A search for a new dean just now getting underway could better position the more than 150-year-old College of Agriculture and Natural Resources for the future.
Officials in the college recently announced a search for a new dean, an individual who must act as “a visionary leader” for the oldest college at MSU, which recently has seen a change in leadership and financial setbacks, said Phil Robertson, professor of crop and soil sciences and chair of the search committee.
“I think the biggest qualification is someone who can bring a number of points of view bearing on where the college should be heading in the future,” he said. “It’s a tall order, but it’s one that’s not certainly impossible.”
Doug Buhler currently is serving as interim dean of the college, after being selected by the Board of Trustees in February.
He replaced then-Dean Jeffrey Armstrong, who departed MSU a month later to become president at California Polytechnic State University.
Before leaving MSU, Armstrong proposed in November 2010 to consolidate the college’s 13 departments into eight, cut 25 percent of administrative staff and potentially reduce the size of south campus farms — all of which were in light of declining student enrollment and state agricultural aid. His proposals were not well-received by students of the college.
Considering the search for a dean just now is underway, no applications have been received nor do officials expect to receive any during the next few weeks, Robertson said.
Until then, the search committee — made up of at least 15 individuals, including an undergraduate and graduate student from the college — will focus on the timeline to review applications in January 2012, interview candidates in February and ultimately discuss possible deans in late March, he said.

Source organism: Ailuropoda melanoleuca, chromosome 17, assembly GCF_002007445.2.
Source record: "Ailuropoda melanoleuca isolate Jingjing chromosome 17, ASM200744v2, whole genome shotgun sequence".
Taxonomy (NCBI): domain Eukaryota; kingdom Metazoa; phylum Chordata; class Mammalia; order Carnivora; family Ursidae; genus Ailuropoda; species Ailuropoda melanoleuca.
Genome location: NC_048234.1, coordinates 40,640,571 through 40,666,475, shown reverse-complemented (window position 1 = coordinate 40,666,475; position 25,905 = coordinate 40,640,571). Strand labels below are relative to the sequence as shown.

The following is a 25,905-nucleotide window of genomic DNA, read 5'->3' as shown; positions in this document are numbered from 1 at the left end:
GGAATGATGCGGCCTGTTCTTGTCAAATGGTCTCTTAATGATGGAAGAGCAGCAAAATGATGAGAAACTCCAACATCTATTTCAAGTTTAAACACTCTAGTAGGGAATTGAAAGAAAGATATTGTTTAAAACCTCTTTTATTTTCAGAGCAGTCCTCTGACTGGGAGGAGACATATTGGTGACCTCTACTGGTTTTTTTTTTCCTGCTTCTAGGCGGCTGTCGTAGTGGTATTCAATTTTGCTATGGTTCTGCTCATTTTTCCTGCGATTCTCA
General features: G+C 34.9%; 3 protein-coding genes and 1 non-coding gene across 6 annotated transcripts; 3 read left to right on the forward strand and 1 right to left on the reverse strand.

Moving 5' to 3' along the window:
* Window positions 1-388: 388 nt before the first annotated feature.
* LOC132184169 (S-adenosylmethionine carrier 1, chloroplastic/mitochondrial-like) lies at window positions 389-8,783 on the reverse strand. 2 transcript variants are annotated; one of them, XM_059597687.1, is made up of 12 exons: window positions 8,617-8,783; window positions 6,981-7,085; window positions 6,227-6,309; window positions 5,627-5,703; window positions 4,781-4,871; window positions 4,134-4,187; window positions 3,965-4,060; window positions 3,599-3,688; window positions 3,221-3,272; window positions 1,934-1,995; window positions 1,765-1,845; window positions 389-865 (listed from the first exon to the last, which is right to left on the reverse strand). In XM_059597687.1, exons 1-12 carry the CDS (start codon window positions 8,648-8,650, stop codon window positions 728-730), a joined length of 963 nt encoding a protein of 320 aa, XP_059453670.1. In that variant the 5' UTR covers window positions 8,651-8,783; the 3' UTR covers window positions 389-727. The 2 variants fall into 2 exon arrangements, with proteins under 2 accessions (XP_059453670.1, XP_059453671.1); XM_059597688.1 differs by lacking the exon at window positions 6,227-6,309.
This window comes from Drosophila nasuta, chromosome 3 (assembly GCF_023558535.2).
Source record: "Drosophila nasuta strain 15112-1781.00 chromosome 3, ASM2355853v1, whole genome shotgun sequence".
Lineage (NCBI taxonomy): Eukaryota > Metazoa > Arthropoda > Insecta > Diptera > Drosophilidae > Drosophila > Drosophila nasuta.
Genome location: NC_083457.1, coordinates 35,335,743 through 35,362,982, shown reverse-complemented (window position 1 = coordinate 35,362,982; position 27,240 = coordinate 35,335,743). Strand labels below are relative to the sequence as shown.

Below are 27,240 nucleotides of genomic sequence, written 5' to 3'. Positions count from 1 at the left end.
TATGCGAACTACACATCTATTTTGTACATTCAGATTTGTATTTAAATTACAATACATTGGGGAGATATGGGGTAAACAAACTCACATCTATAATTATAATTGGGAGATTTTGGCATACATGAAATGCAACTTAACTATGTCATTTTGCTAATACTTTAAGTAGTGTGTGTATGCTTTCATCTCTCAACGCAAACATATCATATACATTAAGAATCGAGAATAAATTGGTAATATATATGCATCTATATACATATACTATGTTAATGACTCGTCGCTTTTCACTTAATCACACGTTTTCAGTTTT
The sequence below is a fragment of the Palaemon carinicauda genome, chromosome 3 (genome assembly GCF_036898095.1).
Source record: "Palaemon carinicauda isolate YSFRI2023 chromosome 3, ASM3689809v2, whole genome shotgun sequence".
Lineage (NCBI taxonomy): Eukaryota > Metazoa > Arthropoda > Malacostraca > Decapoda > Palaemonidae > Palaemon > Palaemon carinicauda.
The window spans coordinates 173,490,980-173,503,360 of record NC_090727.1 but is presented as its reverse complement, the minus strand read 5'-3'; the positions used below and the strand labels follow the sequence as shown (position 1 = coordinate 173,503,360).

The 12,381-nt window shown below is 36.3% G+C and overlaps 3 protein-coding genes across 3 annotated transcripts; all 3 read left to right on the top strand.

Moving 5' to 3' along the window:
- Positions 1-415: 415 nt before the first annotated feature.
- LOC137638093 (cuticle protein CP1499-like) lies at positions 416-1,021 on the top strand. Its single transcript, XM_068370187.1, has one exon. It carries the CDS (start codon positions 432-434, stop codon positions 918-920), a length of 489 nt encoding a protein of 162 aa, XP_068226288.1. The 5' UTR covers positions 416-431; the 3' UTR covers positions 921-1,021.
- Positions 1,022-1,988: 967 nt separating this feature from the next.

Not having prior association with MSU will not disqualify a candidate from consideration, Robertson said.
As interim dean, Buhler said in an email that he does not wish to become dean, but his role during the process might increase if candidates ask about the position and his perspectives of the college.
“When I accepted the position of interim dean, I did so with the understanding that I would not be a candidate,” he said.
Environmental studies and agriscience senior Amy Miller transferred to MSU during fall 2008, and ever since she said she has had nothing but praise for the faculty, staff, its programs and her fellow Spartans.
During her time, she has seen new classes with subject matters including organic farming, urban agriculture and others crop up.
For the college to successfully move into the future under the leadership of a new dean, these teachings are essential, Miller said.
“The new person will have some big shoes to fill, but hopefully (they) will be able to be open minded about (new) practices,” she said. “This school is built on agriculture, and it’s just great to see it thrive.”